With recent events such as the collapse of Lempriere Grains and news of Queensland grain trader, Dalgrains now in liquidation, the push for shorter payment terms for farmers is at an all-time high. And with good reason. When you pick up your morning coffee on the way to work, you pay the barista as you receive your flat white, not one month later.
While some buyers are beginning to offer more competitive payment terms such as ‘end of delivery week’ as Farm Online explained recently, there are still plenty of grain buyers out there offering 30 and 60-day payment terms.
Our farmers do it tough — not only are they at the mercy of the harsh Australian climate, but they are also then left in a vulnerable position come harvest. Upon delivering their grain to site, title to the asset is transferred to the buyer, and the farmer is left waiting potentially up to 60 days to receive payment. These actions significantly impact cash flow and liquidity, which can make building a farm business and making ends meet incredibly challenging.
AgriDigital’s commodity management solution was born out of a vision to solve the myriad challenges facing agri supply chains, in particular, that farmers should get paid for what they deliver, when they deliver. AgriDigital founders knew there had to be a better way to manage supply chain transactions and eliminate payment delays, particularly with the growth of technologies designed to combat this.
We looked to blockchain technology — a new way of storing data, allowing users to transfer value, or assets, between themselves without the need for intermediaries. These transactions are stored in a ledger that is shared by all participants in the blockchain network, providing all users access to necessary data. The nature of blockchain means that transactions are visible to all collaborating parties and can only occur once verification against predetermined rules is authenticated. Once authenticated, an immutable and cryptographically secure ‘block’ is created that cannot be changed or deleted; building an effective and accurate audit trail. This immutability eliminates the occurrence of fraudulent transactions and captures and tracks provenance, while also making payments instantaneous, improving cash flows and helping businesses to grow.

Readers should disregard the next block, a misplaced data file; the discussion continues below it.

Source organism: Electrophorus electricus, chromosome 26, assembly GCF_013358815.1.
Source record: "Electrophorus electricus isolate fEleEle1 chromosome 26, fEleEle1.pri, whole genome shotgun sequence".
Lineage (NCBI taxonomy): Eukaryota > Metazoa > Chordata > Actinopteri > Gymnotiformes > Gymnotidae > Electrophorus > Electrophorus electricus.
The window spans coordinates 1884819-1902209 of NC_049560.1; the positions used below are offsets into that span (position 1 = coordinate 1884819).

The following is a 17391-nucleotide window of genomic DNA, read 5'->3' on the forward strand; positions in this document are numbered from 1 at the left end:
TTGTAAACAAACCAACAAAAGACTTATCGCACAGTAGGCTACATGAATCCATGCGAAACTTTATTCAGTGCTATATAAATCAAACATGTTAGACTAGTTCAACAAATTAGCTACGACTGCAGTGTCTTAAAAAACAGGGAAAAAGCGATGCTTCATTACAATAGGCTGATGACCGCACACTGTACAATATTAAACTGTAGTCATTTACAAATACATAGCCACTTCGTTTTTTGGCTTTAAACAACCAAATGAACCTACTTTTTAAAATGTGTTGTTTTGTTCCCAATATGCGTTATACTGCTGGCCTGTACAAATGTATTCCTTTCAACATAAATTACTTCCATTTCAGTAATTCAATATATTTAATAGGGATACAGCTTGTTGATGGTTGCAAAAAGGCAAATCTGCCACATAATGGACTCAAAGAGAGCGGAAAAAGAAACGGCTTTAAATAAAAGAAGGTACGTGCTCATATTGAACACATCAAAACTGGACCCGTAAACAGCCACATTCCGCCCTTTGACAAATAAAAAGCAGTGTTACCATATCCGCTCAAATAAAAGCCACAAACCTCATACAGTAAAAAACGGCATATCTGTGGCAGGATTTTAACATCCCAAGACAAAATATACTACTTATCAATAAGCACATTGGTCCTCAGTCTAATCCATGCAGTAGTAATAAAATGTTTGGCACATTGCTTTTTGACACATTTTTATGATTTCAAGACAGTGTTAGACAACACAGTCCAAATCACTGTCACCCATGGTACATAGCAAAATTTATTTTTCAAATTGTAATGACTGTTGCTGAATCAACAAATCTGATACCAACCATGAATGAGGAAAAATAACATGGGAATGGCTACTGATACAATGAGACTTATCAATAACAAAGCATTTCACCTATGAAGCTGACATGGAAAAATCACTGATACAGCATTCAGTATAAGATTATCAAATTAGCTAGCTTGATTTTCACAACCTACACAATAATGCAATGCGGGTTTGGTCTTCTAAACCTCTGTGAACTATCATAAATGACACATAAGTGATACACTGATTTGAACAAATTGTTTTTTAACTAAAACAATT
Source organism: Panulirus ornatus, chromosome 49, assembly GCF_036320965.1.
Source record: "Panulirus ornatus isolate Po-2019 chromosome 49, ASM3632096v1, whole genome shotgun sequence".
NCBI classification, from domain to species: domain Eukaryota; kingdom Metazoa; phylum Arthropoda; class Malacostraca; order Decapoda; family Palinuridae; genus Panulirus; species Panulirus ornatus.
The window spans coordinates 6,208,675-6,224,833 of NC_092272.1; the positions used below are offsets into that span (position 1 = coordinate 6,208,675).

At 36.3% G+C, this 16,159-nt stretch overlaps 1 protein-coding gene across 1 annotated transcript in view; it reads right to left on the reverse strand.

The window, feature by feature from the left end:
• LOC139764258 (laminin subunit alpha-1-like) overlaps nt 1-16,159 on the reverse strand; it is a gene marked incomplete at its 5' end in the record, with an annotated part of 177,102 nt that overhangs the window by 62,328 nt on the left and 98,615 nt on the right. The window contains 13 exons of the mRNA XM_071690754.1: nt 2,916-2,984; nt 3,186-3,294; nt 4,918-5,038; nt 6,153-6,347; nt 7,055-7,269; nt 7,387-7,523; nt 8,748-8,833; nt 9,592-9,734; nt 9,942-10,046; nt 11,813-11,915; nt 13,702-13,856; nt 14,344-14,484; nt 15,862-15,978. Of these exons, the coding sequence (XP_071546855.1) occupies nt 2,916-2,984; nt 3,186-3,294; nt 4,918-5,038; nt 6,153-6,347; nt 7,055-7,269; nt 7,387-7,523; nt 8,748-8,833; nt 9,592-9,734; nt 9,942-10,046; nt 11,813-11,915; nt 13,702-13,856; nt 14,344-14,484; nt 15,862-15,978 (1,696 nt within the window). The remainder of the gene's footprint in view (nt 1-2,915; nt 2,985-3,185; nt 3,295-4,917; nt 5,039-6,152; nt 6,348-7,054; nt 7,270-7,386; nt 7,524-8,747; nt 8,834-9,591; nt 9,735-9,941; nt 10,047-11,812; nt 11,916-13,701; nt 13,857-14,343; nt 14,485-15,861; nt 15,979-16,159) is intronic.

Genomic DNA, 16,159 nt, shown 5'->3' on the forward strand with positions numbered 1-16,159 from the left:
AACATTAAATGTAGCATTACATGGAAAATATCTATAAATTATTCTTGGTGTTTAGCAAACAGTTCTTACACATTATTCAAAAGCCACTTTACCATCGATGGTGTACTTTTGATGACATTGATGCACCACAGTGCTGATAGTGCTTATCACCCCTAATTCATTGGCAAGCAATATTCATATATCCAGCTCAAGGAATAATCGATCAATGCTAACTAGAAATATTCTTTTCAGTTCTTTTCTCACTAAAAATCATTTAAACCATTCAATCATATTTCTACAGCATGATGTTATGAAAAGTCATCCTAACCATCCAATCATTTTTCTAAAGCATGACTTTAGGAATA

At AgriDigital, we work with blockchain to create ‘digital trust’ along supply chains, reducing counterparty risk, and matching delivery to payment. On the AgriDigital’s cloud-based platform, all participants — farmers, buyers, storage operators, and in time, even consumers can operate, interact, and conduct transactions around a common asset in real time. In essence, we create one single source of data — one single source of truth.
Key to our decision to work with blockchain was its ability to enable secure, ‘atomic transactions’ — whereby transfer of asset title is made to the buyer at the same time that payment is made to the seller. This was demonstrated successfully in our pilot project in 2016, where we executed the world’s first settlement of a physical commodity on a blockchain. The pilot scenario had a farmer from NSW deliver grain to a large buyer — Fletcher International Exports. At the time the farmer delivered his grain to Fletcher’s site, the quality of the grain was recorded at the weighbridge and authenticated against a ‘smart contract’ on the AgriDigital platform. The contract verified the buyer had sufficient funds available in their digital wallet to pay for the grain and then secured them against the farmer’s name. Once delivery of the grain was complete on-site at Fletcher’s, the digital title transferred to the buyer and payment was made to the farmer simultaneously.
In a further pilot project scenario in 2017, a delivery of oats was made to a processing site in South Australia. Using the AgriDigital platform, digital title to the oats was generated on a private blockchain network and held in the farmer’s digital wallet. Seven days later, settlement occurred in an atomic transaction; payment was made from the buyer to the farmer, and simultaneously title transferred from the farmer to the buyer. For the period up until payment, the farmer had clear ownership of the digital title token that represented the physical grain delivery and therefore, security over their asset.
The AgriDigital platform was used to capture information around the quantity and quality of the oats, with data pushed through various integrations to generate digital title ‘token’ on the blockchain. The token was then held and flagged for payment in seven business days. The payment on the blockchain layer was made using a second token, minted by AgriDigital and known as ‘Agricoin,’ which was pegged 1:1 with the Australian dollar. Smart contracts were used to auto-execute payment on the blockchain layer, which was parallel processed using traditional banking methods; to ensure the farmer received payment in fiat (the Agricoin was then destroyed).
AgriDigital’s work with blockchain is ongoing — we know shorter payment terms and transactional transparency for farmers is achievable, and we’re determined to deliver. Our blockchain protocol, Geora is the outcome of over three years spent testing and piloting blockchain conducted with leading agriculture organisations. On top of this, our finance team is developing innovative products to facilitate shorter payment terms for farmers.